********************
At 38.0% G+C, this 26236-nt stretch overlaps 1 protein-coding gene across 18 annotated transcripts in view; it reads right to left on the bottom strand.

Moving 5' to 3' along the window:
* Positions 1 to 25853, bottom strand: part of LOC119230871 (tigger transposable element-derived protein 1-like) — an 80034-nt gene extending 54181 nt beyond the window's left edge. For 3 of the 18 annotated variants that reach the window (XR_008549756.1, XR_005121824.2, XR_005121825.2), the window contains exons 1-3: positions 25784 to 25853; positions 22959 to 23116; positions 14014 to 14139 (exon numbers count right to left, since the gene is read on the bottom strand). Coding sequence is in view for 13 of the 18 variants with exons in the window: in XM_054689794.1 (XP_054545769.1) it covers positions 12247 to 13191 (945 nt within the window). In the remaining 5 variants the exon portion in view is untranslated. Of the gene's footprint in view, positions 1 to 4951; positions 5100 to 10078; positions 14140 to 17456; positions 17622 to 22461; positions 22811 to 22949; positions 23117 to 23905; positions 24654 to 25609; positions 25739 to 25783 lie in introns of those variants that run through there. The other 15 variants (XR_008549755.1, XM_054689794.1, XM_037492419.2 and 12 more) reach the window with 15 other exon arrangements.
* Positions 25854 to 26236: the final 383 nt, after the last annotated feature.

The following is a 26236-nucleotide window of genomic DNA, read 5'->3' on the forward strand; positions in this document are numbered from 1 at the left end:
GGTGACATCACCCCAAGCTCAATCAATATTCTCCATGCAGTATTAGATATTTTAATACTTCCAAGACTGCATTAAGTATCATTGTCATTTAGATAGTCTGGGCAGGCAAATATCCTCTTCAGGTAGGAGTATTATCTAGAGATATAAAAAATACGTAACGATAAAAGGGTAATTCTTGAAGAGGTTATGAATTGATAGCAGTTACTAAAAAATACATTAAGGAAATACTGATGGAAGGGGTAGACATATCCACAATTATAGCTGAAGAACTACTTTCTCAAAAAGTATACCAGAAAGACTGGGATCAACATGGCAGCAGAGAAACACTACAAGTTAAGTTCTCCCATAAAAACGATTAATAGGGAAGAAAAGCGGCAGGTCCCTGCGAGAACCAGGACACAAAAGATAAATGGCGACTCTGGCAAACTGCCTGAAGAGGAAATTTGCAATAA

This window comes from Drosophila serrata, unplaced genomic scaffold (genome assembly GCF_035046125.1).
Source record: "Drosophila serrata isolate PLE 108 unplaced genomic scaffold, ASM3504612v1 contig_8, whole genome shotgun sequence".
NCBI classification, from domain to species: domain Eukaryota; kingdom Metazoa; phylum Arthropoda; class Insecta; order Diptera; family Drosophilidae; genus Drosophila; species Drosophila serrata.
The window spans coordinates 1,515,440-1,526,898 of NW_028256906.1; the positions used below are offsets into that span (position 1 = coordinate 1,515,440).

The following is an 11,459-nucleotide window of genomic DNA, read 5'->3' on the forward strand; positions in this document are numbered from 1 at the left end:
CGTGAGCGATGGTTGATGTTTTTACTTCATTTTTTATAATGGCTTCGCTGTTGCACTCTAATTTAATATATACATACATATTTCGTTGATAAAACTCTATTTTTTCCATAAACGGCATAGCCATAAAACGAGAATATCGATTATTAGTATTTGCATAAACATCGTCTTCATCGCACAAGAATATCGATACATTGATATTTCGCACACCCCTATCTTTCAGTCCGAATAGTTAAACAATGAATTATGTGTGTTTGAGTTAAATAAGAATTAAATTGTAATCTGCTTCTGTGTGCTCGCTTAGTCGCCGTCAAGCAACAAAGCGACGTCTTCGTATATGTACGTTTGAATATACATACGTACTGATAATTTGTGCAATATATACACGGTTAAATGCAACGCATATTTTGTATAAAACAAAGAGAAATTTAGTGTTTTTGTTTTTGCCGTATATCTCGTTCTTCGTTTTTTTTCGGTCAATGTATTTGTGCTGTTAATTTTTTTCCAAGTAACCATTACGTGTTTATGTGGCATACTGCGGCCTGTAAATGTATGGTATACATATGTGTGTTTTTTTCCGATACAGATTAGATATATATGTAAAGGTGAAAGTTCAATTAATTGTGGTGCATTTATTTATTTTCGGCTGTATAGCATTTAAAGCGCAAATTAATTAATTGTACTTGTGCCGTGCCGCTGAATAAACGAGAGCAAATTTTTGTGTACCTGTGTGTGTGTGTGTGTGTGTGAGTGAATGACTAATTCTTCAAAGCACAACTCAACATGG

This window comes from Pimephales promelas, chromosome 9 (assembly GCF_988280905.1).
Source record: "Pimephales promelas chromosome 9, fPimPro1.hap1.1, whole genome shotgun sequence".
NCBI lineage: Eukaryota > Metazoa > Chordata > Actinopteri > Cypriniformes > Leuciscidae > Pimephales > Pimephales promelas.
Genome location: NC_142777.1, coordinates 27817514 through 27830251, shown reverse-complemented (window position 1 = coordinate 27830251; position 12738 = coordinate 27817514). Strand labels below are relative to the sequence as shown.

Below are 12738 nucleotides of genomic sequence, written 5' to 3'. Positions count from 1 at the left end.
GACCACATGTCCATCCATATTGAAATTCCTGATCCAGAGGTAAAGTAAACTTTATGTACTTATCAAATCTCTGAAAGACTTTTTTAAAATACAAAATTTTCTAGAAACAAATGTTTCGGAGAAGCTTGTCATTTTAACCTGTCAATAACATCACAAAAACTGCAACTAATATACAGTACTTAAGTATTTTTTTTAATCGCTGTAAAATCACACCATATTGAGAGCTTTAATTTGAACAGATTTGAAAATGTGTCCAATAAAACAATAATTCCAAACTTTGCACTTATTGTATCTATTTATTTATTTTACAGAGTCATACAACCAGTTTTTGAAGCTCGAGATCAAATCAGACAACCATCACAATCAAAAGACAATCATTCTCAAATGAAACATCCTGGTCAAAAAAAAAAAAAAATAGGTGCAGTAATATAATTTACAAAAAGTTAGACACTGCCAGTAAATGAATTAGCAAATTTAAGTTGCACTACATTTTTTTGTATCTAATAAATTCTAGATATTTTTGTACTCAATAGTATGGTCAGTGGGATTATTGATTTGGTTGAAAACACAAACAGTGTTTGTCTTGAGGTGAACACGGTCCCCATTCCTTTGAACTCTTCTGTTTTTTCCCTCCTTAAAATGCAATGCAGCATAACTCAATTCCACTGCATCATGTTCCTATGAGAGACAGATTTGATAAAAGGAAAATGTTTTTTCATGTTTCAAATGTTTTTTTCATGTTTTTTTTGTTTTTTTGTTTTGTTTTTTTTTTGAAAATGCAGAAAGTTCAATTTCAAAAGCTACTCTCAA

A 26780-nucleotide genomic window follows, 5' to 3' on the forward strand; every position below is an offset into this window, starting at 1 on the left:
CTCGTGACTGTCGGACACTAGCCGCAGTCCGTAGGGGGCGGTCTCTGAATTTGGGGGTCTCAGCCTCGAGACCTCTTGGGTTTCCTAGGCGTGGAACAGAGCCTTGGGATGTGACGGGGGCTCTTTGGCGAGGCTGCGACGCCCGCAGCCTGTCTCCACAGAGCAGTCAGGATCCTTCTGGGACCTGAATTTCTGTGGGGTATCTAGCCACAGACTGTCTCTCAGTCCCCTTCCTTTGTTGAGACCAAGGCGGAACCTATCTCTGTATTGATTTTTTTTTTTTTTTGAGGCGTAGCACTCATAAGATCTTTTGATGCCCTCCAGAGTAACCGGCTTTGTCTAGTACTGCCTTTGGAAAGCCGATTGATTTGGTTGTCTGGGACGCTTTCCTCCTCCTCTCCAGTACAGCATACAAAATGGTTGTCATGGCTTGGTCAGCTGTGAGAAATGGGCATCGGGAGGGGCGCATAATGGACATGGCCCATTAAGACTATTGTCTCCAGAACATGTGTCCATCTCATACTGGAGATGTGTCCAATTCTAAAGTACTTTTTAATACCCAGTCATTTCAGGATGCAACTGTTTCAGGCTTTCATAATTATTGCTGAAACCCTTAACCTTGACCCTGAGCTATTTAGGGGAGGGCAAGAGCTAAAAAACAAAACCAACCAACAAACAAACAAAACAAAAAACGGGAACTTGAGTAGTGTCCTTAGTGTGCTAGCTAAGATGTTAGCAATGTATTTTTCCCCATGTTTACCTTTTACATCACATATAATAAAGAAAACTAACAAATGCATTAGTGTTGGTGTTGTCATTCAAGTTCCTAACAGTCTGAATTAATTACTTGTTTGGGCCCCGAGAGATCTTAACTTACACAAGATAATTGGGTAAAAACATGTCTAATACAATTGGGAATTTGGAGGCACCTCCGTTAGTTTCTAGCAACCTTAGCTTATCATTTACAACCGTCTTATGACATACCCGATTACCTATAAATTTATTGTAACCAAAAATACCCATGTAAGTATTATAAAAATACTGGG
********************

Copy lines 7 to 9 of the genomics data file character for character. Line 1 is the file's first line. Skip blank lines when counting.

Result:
This window comes from Drosophila serrata, unplaced genomic scaffold (genome assembly GCF_035046125.1).
Source record: "Drosophila serrata isolate PLE 108 unplaced genomic scaffold, ASM3504612v1 contig_8, whole genome shotgun sequence".
NCBI classification, from domain to species: domain Eukaryota; kingdom Metazoa; phylum Arthropoda; class Insecta; order Diptera; family Drosophilidae; genus Drosophila; species Drosophila serrata.